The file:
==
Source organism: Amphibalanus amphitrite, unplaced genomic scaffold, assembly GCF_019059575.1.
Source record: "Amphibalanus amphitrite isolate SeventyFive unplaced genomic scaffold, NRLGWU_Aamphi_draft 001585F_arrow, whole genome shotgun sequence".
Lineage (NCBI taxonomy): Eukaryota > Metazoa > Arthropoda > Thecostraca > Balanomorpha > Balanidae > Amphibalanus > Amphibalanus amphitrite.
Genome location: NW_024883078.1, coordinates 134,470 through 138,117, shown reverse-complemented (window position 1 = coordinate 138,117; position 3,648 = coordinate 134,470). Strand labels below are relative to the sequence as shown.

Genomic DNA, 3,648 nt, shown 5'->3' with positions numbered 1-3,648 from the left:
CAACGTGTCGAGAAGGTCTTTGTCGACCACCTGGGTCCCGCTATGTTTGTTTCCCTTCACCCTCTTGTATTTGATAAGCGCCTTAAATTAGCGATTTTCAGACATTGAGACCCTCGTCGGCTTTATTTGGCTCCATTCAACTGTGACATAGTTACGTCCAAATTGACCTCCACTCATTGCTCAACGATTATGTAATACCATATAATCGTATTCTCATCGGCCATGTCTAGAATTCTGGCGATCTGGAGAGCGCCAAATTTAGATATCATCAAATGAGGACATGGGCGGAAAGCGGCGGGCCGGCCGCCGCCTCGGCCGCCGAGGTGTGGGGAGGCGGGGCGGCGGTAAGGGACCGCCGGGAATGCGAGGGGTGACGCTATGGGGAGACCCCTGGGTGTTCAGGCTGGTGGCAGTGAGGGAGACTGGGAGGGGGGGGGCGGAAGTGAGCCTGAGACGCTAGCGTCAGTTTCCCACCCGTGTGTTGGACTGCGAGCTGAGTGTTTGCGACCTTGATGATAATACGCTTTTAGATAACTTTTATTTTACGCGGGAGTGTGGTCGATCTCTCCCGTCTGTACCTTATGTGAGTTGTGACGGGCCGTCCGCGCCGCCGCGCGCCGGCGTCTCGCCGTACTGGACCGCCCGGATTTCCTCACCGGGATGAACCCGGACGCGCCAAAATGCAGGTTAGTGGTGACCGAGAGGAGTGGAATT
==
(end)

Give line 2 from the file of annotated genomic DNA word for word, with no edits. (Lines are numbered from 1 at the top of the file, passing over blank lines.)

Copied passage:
Source record: "Amphibalanus amphitrite isolate SeventyFive unplaced genomic scaffold, NRLGWU_Aamphi_draft 001585F_arrow, whole genome shotgun sequence".